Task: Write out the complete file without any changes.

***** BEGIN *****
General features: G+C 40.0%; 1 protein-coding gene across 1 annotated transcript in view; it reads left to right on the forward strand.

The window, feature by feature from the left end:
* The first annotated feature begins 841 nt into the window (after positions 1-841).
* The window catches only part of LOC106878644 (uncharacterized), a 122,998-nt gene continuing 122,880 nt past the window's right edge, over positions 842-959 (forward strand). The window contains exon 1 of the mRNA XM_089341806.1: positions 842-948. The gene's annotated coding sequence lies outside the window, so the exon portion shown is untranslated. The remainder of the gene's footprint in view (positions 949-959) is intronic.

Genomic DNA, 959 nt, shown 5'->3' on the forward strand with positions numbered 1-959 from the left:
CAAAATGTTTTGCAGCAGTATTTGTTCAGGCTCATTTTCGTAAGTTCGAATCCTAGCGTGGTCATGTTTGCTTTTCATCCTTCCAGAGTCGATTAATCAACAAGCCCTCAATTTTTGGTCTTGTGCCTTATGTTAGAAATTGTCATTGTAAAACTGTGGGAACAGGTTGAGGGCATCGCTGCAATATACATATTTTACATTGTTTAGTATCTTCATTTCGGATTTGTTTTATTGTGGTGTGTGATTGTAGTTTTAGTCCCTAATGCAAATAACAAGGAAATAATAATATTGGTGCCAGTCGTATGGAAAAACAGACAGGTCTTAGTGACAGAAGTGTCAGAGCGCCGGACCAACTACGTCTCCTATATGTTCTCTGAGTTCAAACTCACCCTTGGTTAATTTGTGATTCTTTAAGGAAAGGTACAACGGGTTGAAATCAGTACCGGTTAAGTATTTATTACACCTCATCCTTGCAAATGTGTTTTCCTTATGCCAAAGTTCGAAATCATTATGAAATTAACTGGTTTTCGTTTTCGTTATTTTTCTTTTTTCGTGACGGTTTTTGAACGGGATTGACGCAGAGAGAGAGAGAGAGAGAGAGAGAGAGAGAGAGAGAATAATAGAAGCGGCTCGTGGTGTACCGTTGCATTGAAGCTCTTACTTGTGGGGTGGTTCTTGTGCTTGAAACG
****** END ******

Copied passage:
General features: G+C 40.0%; 1 protein-coding gene across 1 annotated transcript in view; it reads left to right on the forward strand.

The window, feature by feature from the left end:
* The first annotated feature begins 841 nt into the window (after positions 1-841).
* The window catches only part of LOC106878644 (uncharacterized), a 122,998-nt gene continuing 122,880 nt past the window's right edge, over positions 842-959 (forward strand). The window contains exon 1 of the mRNA XM_089341806.1: positions 842-948. The gene's annotated coding sequence lies outside the window, so the exon portion shown is untranslated. The remainder of the gene's footprint in view (positions 949-959) is intronic.

Genomic DNA, 959 nt, shown 5'->3' on the forward strand with positions numbered 1-959 from the left:
CAAAATGTTTTGCAGCAGTATTTGTTCAGGCTCATTTTCGTAAGTTCGAATCCTAGCGTGGTCATGTTTGCTTTTCATCCTTCCAGAGTCGATTAATCAACAAGCCCTCAATTTTTGGTCTTGTGCCTTATGTTAGAAATTGTCATTGTAAAACTGTGGGAACAGGTTGAGGGCATCGCTGCAATATACATATTTTACATTGTTTAGTATCTTCATTTCGGATTTGTTTTATTGTGGTGTGTGATTGTAGTTTTAGTCCCTAATGCAAATAACAAGGAAATAATAATATTGGTGCCAGTCGTATGGAAAAACAGACAGGTCTTAGTGACAGAAGTGTCAGAGCGCCGGACCAACTACGTCTCCTATATGTTCTCTGAGTTCAAACTCACCCTTGGTTAATTTGTGATTCTTTAAGGAAAGGTACAACGGGTTGAAATCAGTACCGGTTAAGTATTTATTACACCTCATCCTTGCAAATGTGTTTTCCTTATGCCAAAGTTCGAAATCATTATGAAATTAACTGGTTTTCGTTTTCGTTATTTTTCTTTTTTCGTGACGGTTTTTGAACGGGATTGACGCAGAGAGAGAGAGAGAGAGAGAGAGAGAGAGAGAGAGAATAATAGAAGCGGCTCGTGGTGTACCGTTGCATTGAAGCTCTTACTTGTGGGGTGGTTCTTGTGCTTGAAACG